Last week we heard from officialdom about how bids will be invited, contracts awarded, and work — yes, actual shovels and gravel and culverts — work will begin/resume/appear in a year. Meanwhile, the Black Diamond Trail is a resource that Ithacans and others in our region are using daily as a beautiful and restorative outdoor venue. The “work” will be nice, but we already have a trail that is possible — and delightful — to traverse between Cass Park and Taughannock Falls State Park.
There haven’t been a lot of reports from the field, accounts of what the trail is like in detail. But, we’ve had severals reports of problems or questions along the course of the BDT. So, today Diana and I went for a bit of a reconnaissance walk to check up on a few things.
In general, we can report that the trail really looks terrific. We confirmed that you can walk from Cass to Houghton Rd with no problems. We only started north from around Glenwood Heights Rd, but we encountered others who had walked to that point from Cass. And, for the most part, the trail looks great. Not as great as it will eventually be; but, considering the proper work hasn’t even begun, it’s great. There are rocks, mostly the railroad ballast that’s hard on feet and bikes; but, they are sunk into the soil somewhat in most places and one gets used to them. And, then, there are some pretty tall weeds through which the single track of a footpath leads. In all, the BDT is between the luxury of a finished rail-trail and the unpolished roughness of a hiking trail.
But, that’s looking only at the actual trail and conditions. I don’t know what to make of it, but the Parks people have apparently decided to declare the trail unapproachable. At each road crossing there is a rack of several signs put up by Parks, and one of them declares:
“The property is not suitable for trail or any other use in its present condition.”
This so absurdly flies in the face of the obvious utility of the trail that I don’t know what to make of it. I suppose it is a phrase that comes from lawyers. At first, I was delighted to see signs that are obviously made specifically for the Black Diamond Trail, leading me to believe that this trail will become reality. But, this assertion of uselessness shows such a discord between “us,” the trail users, and “them,” the trail builders that I wonder where it can lead.
But, these “boilerplate” disclaimers aren’t the worst of it. At the Glennwood Heights Rd crossing, heading south, we see what sure looks like a serious warning.
Several people have inquired about these signs, because they really go beyond any of the generic warnings that amount to little more than “walk at your own risk.” This one, with its “absolutely” and “violators” and “prosecuted,” is really formidable. I don’t know what to make of it. Why has Parks posted such a draconian warning?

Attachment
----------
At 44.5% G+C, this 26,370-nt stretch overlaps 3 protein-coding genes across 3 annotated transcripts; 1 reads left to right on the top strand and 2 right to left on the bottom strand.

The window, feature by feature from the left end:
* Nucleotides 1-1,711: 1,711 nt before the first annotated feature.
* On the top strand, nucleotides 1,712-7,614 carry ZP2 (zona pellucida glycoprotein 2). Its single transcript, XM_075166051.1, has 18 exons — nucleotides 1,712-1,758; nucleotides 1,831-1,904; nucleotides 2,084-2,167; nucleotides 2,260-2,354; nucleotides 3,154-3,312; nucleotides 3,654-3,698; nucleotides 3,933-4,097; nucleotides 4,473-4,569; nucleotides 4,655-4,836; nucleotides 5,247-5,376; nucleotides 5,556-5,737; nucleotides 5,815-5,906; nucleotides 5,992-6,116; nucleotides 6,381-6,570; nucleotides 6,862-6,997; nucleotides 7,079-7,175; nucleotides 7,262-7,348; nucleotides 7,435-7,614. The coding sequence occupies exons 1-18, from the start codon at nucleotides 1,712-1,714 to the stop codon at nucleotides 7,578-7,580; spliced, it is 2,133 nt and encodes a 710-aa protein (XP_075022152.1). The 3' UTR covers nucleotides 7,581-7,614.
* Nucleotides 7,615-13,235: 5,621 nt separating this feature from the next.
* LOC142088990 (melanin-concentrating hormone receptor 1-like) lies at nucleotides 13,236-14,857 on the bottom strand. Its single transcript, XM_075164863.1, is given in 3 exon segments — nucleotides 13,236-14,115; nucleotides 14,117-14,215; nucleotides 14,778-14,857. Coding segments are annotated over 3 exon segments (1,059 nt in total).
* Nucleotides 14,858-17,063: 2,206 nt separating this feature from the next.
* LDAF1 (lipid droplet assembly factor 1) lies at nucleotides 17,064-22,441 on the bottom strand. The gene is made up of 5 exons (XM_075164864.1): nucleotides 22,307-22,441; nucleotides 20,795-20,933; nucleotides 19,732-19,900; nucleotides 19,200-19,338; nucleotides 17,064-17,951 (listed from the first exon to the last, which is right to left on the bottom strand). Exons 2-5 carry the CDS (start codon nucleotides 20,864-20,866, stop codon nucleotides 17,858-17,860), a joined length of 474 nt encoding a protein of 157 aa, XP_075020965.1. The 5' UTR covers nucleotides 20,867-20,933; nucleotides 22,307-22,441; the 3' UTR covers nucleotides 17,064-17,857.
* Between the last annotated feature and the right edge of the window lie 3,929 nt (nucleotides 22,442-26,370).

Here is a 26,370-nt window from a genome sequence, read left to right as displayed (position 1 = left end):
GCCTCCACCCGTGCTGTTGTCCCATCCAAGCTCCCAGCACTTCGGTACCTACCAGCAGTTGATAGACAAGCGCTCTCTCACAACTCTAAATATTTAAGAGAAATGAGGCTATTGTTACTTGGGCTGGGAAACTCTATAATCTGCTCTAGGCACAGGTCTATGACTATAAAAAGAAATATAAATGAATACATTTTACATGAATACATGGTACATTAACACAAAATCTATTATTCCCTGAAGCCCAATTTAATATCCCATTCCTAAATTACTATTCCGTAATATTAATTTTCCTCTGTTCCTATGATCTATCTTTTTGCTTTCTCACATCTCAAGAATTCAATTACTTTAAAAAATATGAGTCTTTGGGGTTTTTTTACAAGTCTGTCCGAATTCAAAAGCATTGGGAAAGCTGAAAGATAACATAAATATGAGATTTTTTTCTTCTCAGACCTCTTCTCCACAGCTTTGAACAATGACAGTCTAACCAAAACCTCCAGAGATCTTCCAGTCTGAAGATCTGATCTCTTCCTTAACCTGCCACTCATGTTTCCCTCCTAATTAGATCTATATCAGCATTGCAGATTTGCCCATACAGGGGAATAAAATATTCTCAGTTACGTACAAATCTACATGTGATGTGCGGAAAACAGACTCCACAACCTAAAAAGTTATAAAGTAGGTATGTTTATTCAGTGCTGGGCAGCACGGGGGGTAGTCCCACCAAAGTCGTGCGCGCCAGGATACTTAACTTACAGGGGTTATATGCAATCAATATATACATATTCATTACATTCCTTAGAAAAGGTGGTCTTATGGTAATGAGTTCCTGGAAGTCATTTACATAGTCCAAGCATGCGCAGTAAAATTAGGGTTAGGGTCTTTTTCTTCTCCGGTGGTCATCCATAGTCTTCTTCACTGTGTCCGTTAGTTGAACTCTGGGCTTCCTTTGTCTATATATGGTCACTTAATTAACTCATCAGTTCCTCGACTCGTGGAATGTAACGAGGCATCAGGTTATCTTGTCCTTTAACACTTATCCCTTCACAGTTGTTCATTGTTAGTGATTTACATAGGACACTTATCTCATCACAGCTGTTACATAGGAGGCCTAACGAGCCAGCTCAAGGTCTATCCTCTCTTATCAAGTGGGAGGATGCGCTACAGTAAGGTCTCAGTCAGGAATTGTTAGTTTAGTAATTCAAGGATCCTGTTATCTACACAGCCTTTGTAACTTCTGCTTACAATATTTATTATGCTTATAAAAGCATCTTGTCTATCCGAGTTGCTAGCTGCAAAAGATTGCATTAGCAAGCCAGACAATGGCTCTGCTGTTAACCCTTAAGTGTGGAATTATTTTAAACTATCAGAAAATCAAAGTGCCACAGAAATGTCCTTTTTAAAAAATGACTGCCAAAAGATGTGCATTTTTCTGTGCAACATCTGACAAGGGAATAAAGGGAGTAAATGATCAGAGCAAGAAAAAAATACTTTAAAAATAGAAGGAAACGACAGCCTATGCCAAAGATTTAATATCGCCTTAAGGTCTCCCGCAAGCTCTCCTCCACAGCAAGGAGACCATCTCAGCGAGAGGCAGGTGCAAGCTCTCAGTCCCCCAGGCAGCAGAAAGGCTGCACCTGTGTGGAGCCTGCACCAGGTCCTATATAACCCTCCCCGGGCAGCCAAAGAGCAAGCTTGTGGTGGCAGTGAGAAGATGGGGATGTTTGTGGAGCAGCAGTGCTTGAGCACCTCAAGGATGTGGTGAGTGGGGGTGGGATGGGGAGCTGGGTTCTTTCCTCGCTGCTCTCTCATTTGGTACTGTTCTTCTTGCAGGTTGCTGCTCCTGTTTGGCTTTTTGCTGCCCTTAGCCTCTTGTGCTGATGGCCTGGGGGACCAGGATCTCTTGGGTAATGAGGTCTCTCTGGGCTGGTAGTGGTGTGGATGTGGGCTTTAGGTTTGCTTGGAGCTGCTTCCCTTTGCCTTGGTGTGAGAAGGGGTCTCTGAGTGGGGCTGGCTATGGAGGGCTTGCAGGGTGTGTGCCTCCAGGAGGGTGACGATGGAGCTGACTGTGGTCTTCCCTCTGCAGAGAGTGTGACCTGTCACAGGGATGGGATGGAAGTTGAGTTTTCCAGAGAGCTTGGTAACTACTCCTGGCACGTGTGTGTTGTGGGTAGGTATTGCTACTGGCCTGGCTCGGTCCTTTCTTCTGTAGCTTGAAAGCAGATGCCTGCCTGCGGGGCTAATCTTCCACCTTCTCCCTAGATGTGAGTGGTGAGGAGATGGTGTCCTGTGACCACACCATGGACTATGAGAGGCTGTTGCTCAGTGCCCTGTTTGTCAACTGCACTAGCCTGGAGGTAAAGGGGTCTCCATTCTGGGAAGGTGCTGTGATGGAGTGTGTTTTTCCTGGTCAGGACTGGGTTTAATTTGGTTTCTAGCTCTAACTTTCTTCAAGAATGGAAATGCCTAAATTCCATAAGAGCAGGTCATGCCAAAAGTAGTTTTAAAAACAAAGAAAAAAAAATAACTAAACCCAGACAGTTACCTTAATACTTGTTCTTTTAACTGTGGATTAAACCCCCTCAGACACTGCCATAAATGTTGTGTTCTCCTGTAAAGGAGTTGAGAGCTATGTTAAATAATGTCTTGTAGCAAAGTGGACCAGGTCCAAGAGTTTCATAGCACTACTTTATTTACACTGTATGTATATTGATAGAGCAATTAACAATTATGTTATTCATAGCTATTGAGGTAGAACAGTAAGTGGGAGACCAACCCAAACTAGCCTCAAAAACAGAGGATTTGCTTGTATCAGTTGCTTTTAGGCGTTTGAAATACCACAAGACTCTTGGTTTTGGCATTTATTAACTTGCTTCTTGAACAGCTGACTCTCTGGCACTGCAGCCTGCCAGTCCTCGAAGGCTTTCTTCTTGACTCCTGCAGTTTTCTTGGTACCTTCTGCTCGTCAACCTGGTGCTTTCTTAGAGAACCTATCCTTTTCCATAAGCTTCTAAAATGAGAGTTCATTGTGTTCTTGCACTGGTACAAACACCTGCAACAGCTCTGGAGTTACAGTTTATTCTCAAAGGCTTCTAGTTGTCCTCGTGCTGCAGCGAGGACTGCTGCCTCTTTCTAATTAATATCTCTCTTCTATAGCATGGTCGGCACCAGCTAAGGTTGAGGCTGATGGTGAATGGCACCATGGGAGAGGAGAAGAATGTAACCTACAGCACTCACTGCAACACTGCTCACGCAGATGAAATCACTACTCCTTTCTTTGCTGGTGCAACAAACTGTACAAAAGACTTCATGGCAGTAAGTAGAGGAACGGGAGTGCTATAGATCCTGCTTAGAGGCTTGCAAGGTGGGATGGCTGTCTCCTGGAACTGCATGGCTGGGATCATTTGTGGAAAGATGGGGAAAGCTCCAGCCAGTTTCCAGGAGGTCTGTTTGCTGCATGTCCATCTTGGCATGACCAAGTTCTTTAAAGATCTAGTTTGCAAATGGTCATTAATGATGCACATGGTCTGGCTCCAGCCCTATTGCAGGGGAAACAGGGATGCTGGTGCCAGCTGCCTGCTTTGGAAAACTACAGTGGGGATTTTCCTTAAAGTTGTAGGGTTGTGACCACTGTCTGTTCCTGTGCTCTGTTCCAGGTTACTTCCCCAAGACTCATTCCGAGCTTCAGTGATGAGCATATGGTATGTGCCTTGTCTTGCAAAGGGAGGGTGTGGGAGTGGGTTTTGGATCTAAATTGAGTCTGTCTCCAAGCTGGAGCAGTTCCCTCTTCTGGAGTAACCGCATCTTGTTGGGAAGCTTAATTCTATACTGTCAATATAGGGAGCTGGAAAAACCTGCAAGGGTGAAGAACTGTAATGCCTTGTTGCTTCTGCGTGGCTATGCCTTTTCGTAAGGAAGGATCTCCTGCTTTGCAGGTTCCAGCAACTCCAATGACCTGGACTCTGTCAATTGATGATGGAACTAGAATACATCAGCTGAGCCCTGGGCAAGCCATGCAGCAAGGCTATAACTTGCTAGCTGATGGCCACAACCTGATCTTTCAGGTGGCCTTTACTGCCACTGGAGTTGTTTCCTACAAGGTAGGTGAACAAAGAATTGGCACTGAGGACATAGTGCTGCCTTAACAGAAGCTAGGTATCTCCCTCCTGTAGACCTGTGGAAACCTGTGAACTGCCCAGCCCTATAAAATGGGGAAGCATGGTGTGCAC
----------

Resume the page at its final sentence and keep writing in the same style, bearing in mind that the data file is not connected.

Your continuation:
Of course, we walked past the sign to see what might be the danger. As far as we could see, there is no particular hazard beyond what you find all along the trail — some steep banks next to the path and some rough ground. The place where the trail was completely washed out a few years ago has been filled enough that the trail just takes a bit of a dip and the culvert that failed on that occasion seems to have been repaired and fortified.
I hope that we can initiate a conversation with Parks to clarify these things. Do they really mean that I will be prosecuted for walking that section of trail? Do they really mean the trail is not suitable for trail or any other use? Or, can we come to an understanding that, while resources are gathered, the trail can be a wonderful thing as it is — not fully the resource we envision, but still a wonderful thing. Signs that condemn and prohibit anything short of a fully finished trail only erode our trust and opinion of the Parks department. Certainly idle threats of prosecution diminish respect. But, so would real threats in a case where there is no hazard.
Another point of difficulty along the trail was the crossing at Houghton Rd. Coming south on the trail, if one were to cross the road in a straight line, one would be on a private driveway. the actual trail at that point, one must turn left (east) down the road a 100′ or so, then turn south off the road onto a short connection back to the rail line. From the south, one would turn right just before a snow fence that the private owner has placed across the driveway. It’s a bit of a scramble down the bank and over to the road. Then, head up hill to pick up the rail trail again.
I gather that at one point there was no fence barring the walkers from going straight down the maybe 50′ of driveway to the trail’s continuation. And, people got angry. Now, there is the fence and a little sign, saying “Trail” to help find the true path. I made a couple little videos of the situation — it’s a request to Parks to fix the situation with the signs. The info is all there now, but it really isn’t clear. The first one is approaching Houghton Rd from the north, the second from the south.
And, approaching from the south:
The BDT lives, and it’s a great place to walk. It would be great to see it finished. But, if there are realistic obstacles to doing that immediately, it really seems that we should treat the trail better. There has to be a way that the minimal grooming we give roadsides could be brought to the trail — a simple mowing once or twice a year would do wonders. And, the signage could be changed to become informative rather than merely a series of CYA declarations for the authorities.